I first tried sprouts when I was little (before they were cool, as they say). My dad used to sprout wheat berries in winter, and we would have them with a bit of honey and walnuts sprinkled on top. You had to put in some chewing, but it was a satisfying dessert and as I learned later on, a very nutritious one too.
Have you ever tried any sprouts? They are by no means a new thing, but they have been given lots of attention lately, especially broccoli sprouts. I think we’ll see more added to the body of research from here on, but what we know so far is that small as they are, they are mighty reservoirs of nutrients (vitamins, minerals) and various phytochemicals.
And there’s more to them yet. Let’s dive in!
Why eat sprouts?
If you are new to sprouts but curious, here’s a quick rundown:
- They are easy to grow if you decide to do it yourself
- You can sprout beans, grains, nuts, and seeds
- They have high amounts of bioavailable nutrients, as well as fibre, both soluble and insoluble, and phytochemicals such as sulforaphane
- They can add interesting tastes and textures to your food
- Sprouts are versatile (you can add them to salads, sandwiches and wraps, or bowls) or you can also cook them, albeit lightly (in stir fries for example)
The deep science
The best known these days are broccoli sprouts and for a good reason. They have the highest content of a powerful anti-cancer phytochemical called sulforaphane or SFN, and also the strongest antioxidant power (meaning it can neutralize some of the reactive molecules called free radicals, that can wreak havoc in your cells and tissues.)
A short geeky section: The starting compound is a glucosinolate called glucoraphanin which transforms into SFN in the presence of an enzyme called myrosinase. They are both found in the seeds and sprouts, respectively, as well as in the mature plants, though the latter contain lesser amounts. The two molecules – glucoraphanin and myrosinase – get mixed as soon as cruciferous veggies (or sprouts) are chopped or chewed, and that leads to the formation of SFN. OK, done!
A few reasons why you may want to add broccoli sprouts (and other cruciferous veggies too) to your meals:
- The high content of SFN was shown to reduce the number of a bacteria called Helicobater pylori which is found in the stomach (eating sprouts worked in conjunction with medical treatment too)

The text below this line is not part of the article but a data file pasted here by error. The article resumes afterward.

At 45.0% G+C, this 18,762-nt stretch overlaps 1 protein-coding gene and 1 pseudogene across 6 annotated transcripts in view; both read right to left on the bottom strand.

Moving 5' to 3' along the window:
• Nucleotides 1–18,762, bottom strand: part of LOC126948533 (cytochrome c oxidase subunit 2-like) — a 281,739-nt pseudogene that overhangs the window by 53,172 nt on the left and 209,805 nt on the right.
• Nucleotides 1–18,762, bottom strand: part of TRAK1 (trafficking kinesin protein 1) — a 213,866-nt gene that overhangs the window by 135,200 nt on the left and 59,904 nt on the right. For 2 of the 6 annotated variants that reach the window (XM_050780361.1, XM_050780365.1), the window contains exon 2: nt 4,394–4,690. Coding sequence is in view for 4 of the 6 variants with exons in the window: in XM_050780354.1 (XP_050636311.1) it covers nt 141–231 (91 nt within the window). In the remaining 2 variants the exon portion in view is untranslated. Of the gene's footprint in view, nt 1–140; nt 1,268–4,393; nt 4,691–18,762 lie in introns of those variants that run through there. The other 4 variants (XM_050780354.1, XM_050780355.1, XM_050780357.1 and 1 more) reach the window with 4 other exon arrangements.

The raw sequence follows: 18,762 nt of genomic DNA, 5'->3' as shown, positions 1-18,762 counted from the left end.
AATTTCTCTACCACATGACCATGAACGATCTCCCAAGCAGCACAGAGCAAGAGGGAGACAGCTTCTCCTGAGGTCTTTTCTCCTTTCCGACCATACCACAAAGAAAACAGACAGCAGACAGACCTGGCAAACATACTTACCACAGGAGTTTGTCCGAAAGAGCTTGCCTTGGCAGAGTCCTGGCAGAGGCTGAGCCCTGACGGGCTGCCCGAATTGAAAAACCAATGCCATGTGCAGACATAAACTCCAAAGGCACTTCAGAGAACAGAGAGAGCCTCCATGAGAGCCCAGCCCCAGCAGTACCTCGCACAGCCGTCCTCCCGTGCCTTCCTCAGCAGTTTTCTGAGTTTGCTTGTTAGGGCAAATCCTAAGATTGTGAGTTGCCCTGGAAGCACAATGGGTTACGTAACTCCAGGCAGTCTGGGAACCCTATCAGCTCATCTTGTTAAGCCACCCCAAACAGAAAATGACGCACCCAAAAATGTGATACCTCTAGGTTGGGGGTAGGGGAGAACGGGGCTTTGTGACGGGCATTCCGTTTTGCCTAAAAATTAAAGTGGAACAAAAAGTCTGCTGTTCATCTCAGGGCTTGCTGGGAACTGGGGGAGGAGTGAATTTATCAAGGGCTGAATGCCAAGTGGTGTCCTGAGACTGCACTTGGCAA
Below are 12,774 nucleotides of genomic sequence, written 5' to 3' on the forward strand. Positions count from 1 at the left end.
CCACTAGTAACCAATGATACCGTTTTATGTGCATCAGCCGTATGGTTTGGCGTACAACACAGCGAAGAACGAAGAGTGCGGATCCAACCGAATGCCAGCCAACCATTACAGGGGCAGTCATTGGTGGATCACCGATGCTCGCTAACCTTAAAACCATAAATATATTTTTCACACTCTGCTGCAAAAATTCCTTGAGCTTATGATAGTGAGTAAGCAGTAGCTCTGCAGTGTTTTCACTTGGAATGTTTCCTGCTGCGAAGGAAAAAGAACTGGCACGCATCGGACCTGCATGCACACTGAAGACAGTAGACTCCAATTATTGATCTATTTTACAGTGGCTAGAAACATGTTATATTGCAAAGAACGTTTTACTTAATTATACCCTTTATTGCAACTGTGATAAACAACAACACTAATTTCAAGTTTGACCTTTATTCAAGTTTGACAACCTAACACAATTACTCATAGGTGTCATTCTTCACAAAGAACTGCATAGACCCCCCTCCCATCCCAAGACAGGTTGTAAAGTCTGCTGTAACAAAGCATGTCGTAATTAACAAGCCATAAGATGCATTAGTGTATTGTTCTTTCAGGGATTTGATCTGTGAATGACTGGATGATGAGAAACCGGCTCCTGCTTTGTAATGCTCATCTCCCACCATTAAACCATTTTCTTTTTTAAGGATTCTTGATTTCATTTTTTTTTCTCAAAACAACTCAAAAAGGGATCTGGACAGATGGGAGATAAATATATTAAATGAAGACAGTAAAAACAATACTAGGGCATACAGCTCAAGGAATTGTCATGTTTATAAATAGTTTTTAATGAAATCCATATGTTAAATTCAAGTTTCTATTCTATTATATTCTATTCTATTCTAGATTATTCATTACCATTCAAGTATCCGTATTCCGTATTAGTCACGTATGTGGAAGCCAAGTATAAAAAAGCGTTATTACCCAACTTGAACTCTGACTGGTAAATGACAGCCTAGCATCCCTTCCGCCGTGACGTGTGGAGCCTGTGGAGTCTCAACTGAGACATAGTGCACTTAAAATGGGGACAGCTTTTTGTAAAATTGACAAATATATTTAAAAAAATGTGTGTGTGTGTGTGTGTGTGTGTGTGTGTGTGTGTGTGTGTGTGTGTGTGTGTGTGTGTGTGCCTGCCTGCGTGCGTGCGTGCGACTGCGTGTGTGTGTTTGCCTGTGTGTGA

- Regular consumption of glucosinolate-rich veggies, hence high in SFN once chewed or chopped, was shown to reduce the incidence of various cancers (lung, prostate, breast, and colon)
- They also have a high content of antioxidant compounds.
Don’t stop at consuming just broccoli sprouts though. Try other cruciferous seeds (radish, arugula, daikon radish), legumes (lentils and mung beans are some of my favourites), sunflower seeds, nuts, and grains too.
Some good reasons, backed by science:
- Many of the anti-nutrients present in some plant foods (phytic acid, oxalates and tannins) are reduced, which allows for better absorption of calcium, iron and also increases protein digestibility
- Sprouts have a higher concentration of beta-carotenes (precursor of vitamin A) than their mature versions
- Same for antioxidant compounds such as chlorophyl, phenolic compounds and vitamin C
- Increased content of soluble and insoluble fibre (good for digestion and a great source of prebiotics for your good gut bacteria) and also helpful in regulating blood glucose levels
Buy or grow them yourself?
You can find them in the refrigerated section of your preferred grocery store, or you can grow them yourself in the kitchen (a rather pain-free process, and quite fascinating too!).
I don’t really buy sprouts because they are easy to grow. If you buy them, make sure they are super fresh. Old, soggy sprouts are a big no no, whether homegrown or bought, because they could harbour pathogenic bacteria and fungus.
Word of caution
Growing your own sprouts is ridiculously easy and you need minimal equipment. You need jars, a mesh of sorts which can be either stainless steel, cheesecloth, or plastic. I am partial to the first option as I find it is the easiest to clean and maintain, plus I have a dose of skepticism when it comes to plastic even when it says BPA-free. Cheesecloth is great as long as you clean it thoroughly and regularly.
Which brings me to the main theme of this section: cleanliness. In general, your kitchen is a place where you do the most cleaning of surfaces and equipment because that’s where food is prepared. When it comes to sprouts here’s my suggestions:
- Use glass jars and clean them with detergent and hot water before and after use
- Same for lids and mesh material, no matter what they are made of
- Buy certified organic sprouting seeds from a reputable store, online or local and follow the soaking and sprouting instructions for each kind
- Once the sprouts are ready, air-dry before you store them in the fridge and consume them within a few days
- Keep them refrigerated at all times to prevent bacteria and fungus growth.
And that’s it! Now it’s up to you to try things out and see what sprouts can do for you. Enjoy!